The ancient Greeks utilized training methods similar to our modern day no-gi and gi training.
The better a wrestler is at imposing and negating grips, the more effective they will be. It is easier to make grips on a dry coarse surface. Conversely it is harder to make grips on a smooth, slippery surface. This reasoning led ancient Greek wrestlers to utilize oil and konis (a talc-like powder) as training tools to accelerate their progress.
Dusty. The ancient Greeks did not wear Gis. Instead, they applied “konis” – a talc or coarse, sandy powder – to their bodies to remove slipperiness, and provide a more grippable, dry surface. This made it difficult to escape from holds. Training with konis, or “Dusty” training, was believed to improve ones ability to break grips.
Oily. In a separate area of the palestra (wrestling school), wrestlers trained with expensive oil applied to the bodies – making them more difficult to grip. This was believed to increase strength and trained the wrestler to become adept at imposing grips, even in the most unfavorable of conditions.
Ancient Text. The following is an excerpt from an essay that was written by Lucian of Samosata in 170 c.e. It is translated by Stephen Miller, from his book, Arête: Greek Sports from Ancient Sources. Stephen Miller writes, “The essay is set in Athens and purports to be a conversation between Solon, the Athenian lawgiver, and the Skythian Anacharsis who had come to Greece from his home on the Black Sea in quest of wisdom.”
Solon: The mud and the konis, which seemed so ridiculous to you in the beginning, are put down for the following reasons. First, so that they may fall safely on a soft surface rather than a hard one. Next, they are necessarily slipperier when they are coated with sweat and mud. Although you compared this to eels, it is neither useless nor ridiculous; it makes a considerable contribution to strength when they are slippery and one tries to hold on while the other tries to slip away. And don’t think that it is easy to pick up a man who is sweaty and muddy and has on oil as well. As I said earlier, all this is useful in war in the event that one has to pick up a wounded comrade and carry him out of the fight, or grab an enemy and bring him back to one’s own lines. For such reasons we train them to the limits and set the most difficult tasks so that they can do the lesser ones with greater ease.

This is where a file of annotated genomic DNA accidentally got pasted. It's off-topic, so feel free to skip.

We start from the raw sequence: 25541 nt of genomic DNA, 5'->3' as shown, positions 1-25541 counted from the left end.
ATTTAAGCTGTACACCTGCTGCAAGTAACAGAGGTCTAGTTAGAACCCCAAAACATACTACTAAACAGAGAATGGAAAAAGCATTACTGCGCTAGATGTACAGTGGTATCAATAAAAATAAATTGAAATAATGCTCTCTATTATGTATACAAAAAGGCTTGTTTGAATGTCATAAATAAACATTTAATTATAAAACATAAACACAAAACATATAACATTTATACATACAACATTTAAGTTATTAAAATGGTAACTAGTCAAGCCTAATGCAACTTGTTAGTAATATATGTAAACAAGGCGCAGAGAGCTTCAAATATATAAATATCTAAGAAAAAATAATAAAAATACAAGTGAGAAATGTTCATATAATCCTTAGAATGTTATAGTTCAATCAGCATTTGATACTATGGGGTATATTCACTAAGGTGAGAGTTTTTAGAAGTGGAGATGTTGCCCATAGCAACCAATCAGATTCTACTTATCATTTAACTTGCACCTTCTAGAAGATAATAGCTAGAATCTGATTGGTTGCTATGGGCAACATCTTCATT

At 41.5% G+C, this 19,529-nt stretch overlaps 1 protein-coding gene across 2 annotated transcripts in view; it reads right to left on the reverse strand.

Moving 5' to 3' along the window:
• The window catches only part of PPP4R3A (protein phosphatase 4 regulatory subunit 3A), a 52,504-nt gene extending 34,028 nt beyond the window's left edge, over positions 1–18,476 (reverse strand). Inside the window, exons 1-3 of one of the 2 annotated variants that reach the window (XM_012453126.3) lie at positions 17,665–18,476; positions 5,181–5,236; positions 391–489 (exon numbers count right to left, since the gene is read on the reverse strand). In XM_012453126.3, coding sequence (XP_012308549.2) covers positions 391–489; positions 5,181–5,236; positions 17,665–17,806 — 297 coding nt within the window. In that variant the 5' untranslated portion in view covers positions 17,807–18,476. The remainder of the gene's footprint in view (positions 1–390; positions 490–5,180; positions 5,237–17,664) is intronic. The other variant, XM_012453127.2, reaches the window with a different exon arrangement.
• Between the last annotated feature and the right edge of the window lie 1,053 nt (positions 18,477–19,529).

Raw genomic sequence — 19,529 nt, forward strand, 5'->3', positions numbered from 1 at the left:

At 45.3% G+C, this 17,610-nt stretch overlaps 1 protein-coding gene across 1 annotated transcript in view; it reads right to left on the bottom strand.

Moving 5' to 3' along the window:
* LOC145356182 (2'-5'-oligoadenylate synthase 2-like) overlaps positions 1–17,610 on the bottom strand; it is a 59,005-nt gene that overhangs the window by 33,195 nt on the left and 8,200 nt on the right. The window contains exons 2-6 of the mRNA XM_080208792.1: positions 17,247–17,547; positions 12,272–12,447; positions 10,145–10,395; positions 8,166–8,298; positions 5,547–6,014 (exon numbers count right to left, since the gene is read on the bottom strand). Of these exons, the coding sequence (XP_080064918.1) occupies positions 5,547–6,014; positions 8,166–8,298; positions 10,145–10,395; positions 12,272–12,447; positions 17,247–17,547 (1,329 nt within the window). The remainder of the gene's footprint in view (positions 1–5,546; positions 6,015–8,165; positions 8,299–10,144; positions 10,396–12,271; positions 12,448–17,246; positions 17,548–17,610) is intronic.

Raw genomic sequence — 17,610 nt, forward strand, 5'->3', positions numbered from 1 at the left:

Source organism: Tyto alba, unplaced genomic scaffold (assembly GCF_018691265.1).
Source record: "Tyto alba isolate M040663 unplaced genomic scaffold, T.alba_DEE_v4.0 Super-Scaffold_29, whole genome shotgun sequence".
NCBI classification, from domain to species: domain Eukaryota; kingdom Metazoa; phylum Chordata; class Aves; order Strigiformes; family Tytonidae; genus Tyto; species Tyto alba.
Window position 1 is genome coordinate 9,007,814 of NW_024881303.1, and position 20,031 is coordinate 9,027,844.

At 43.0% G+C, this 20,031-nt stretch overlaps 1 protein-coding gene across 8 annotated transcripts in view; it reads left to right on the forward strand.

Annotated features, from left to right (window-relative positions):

We believe that the konis is useful for the opposite purpose, to prevent a man from slipping away once caught. Once they have been trained with the mud to hold on to what would get away because of its oiliness, they are taught to escape from the opponent’s hands when they are caught in a firm grip. In addition, the konis is thought to stop profuse sweating, to prolong strength, and to prevent harm to their bodies from the wind blowing on them when their pores are open. Finally, the konis rubs off the filth and makes the man cleaner. I would like to take one of those white-skinned fellows who live in the shade and put him next to any athlete you might pick out of the Lykeion after I had washed off the mud and konis, and then find out which you would rather resemble. I know that you would choose immediately, without even waiting to see what each could do, to be firm and hard rather than soft and like a marshmallow with thin blood withdrawing to the interior of the body.
Conclusion. Training in the oily mud and dry konis were thought to compliment each other, resulting in a grappler that is skilled in both imposing and negating grips.
What do you think? Can the same be true for modern day Gi and No Gi training methods?